But the paranormal doesn’t stop at spirits and psychic phenomena. In fact, much of my reading list strays away from ghosts on their own entirely. Because of popular culture right now, we all get the general ideas behind the existence of ghosts. How many of us, after watching the first two seasons of Ghost Hunters can relay the three types of haunting and how EVP is different from disembodied voice? Keel’s Mothman Prophecies is a true achievement in paranormal research. Though I’m a big fan of the Pellington-directed movie, the book is fantastic reading. Diving so deeply into the strange events at point pleasant, Keel can’t help but become a part of the story. Despite breaking one of the first rules of journalism, the book then becomes instantly engaging on a level not purely intellectual, but reads as good as a fiction thriller. Mothman Prophecies brings together UFOlogy, some of the earliest reports of the Men in Black phenomena, poltergeist-type happenings, cryptids, and the titular prophecies. Where one phenomena stops and another begins? That’s the real question below this book.
(Note: Keel also wrote the wonderful Our Haunted Planet, which, while eye-opening as it dissects ancient mythology and the potential reality of gods, aliens, and faeries, is poorly referenced throughout, making many of his lofty claims immediately suspect to the careful reader. Though I’ve only read the opening chapters, it seems that Jacques Vallee’s Passport to Magonia–which is available used for $400 dollars on amazon, or as a free PDF on a quick google search–is a much better presented exploration of similar study).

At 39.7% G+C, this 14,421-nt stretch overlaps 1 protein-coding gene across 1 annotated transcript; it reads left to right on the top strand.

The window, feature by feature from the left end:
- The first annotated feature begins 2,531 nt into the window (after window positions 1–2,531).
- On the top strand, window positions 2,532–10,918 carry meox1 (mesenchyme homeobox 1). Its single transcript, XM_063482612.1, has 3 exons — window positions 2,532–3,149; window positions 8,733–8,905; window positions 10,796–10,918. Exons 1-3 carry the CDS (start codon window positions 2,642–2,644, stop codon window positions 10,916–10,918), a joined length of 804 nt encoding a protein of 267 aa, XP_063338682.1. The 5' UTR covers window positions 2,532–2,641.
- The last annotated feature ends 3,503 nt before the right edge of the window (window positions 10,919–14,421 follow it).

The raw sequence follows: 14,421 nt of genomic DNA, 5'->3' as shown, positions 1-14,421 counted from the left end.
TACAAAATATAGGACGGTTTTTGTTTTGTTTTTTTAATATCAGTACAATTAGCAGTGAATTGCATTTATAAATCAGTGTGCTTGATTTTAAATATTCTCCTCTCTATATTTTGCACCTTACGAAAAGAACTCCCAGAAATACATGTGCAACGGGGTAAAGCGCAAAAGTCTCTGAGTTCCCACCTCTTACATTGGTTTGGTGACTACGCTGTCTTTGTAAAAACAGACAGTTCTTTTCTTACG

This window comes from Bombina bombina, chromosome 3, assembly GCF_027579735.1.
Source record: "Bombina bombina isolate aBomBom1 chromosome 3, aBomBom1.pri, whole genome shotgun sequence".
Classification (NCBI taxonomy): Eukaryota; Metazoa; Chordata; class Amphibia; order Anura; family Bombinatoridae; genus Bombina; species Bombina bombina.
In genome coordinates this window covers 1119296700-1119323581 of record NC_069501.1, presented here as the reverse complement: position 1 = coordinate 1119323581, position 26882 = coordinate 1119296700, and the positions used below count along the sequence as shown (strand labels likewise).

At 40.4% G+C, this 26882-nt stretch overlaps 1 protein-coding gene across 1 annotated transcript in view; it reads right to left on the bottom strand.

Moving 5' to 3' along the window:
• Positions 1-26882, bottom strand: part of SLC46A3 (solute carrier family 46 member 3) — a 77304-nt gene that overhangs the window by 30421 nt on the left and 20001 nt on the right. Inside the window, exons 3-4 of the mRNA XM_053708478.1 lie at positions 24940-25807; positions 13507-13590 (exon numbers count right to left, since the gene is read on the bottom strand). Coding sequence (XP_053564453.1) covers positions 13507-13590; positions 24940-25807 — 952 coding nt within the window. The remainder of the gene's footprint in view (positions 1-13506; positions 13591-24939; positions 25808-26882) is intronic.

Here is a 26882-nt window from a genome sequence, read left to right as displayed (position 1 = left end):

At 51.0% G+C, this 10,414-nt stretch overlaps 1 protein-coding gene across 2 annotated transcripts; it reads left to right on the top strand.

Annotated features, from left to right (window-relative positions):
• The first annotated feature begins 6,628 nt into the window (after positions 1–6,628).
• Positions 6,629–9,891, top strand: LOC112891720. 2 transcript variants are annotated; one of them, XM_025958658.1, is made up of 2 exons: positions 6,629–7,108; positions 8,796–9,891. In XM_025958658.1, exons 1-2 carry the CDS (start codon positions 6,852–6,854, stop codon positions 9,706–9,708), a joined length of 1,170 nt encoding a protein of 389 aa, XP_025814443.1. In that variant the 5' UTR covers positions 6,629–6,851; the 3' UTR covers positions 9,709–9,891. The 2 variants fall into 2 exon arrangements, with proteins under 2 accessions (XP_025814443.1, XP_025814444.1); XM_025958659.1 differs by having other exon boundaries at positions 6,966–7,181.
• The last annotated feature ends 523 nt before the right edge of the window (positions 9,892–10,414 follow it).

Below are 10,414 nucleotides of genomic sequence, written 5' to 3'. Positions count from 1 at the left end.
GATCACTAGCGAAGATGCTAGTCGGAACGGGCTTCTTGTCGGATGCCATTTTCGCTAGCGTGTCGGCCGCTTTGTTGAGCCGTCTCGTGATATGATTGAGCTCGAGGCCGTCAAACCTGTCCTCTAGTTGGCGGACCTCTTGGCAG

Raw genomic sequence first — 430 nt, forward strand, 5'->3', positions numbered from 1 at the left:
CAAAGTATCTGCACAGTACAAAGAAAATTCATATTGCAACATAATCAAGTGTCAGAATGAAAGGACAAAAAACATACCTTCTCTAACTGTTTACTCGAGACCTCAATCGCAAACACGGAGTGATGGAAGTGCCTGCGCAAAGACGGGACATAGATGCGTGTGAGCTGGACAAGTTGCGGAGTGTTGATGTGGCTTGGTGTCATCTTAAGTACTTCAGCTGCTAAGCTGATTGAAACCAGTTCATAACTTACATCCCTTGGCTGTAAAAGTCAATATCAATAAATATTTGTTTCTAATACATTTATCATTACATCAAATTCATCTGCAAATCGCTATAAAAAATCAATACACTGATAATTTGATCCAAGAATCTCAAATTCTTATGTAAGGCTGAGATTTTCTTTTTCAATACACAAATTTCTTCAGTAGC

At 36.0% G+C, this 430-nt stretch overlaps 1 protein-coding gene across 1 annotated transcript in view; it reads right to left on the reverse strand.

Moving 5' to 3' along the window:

4. Phenomenology and Mysticism: The Verticality of Religious Experience by Anthony Steinbock
Readers familiar with my areas of research know that in much of college, I focused a lot of study on philosophy of religions (both east and west) as well as an emphasis on mysticism. Mysticism is the practice of having an experience of something divine or transcendent of the world around us. Steinbock’s textbook examines what makes a spiritual experience inherently spiritual and where it crosses with the world around us. Indeed, as paranormal researchers, if we are coming into contact with beings or creatures from a plane truly beyond our own, the similarities in experiences immediately come together. If any researchers are interested in the broader implications of what it means to contact beings from “somewhere beyond”, Steinbock is a must read.